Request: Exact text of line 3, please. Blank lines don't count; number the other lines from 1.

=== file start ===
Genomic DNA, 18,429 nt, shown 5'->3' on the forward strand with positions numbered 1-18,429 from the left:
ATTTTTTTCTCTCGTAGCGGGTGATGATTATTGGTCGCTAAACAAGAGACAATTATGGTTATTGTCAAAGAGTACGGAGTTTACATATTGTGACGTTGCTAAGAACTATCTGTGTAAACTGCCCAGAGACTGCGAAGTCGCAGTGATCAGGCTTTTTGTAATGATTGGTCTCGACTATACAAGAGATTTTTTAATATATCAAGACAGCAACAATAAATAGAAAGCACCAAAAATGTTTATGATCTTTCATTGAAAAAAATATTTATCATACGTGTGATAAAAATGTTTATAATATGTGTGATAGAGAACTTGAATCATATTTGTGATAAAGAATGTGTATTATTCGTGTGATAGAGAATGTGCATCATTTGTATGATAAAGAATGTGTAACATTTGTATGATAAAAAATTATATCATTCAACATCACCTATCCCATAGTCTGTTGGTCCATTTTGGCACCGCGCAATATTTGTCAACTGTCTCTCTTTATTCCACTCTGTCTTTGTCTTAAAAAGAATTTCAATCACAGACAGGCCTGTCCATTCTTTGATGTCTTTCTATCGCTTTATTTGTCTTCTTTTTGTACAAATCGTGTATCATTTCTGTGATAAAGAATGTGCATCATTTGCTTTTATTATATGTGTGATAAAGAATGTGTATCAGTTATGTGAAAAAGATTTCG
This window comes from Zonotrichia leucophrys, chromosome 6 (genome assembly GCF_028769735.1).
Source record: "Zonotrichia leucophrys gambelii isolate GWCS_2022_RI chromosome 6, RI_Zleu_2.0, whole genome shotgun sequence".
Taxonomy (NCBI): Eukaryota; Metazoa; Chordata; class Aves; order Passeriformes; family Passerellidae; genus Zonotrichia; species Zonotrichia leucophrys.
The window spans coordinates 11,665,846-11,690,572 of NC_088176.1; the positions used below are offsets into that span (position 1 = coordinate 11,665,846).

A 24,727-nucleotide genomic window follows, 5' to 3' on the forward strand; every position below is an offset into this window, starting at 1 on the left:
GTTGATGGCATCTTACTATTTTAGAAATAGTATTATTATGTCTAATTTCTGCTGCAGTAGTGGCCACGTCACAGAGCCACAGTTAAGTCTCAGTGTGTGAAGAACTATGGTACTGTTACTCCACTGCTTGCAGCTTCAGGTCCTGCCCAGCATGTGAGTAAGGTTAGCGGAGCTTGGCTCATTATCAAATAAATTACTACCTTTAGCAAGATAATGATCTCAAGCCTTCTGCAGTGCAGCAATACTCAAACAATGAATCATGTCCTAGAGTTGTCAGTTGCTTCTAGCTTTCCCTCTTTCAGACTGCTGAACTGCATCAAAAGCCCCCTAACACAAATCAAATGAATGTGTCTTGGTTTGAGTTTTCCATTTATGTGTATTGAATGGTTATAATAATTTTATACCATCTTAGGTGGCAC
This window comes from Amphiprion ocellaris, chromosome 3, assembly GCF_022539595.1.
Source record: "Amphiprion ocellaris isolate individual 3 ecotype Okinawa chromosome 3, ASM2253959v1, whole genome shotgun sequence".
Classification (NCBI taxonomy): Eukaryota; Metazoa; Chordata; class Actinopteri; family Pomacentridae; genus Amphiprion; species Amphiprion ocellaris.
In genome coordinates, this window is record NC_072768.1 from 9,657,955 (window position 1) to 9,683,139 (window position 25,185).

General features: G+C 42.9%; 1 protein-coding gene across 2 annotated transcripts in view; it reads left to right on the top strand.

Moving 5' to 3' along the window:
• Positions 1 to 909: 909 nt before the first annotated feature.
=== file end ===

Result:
This window comes from Zonotrichia leucophrys, chromosome 6 (genome assembly GCF_028769735.1).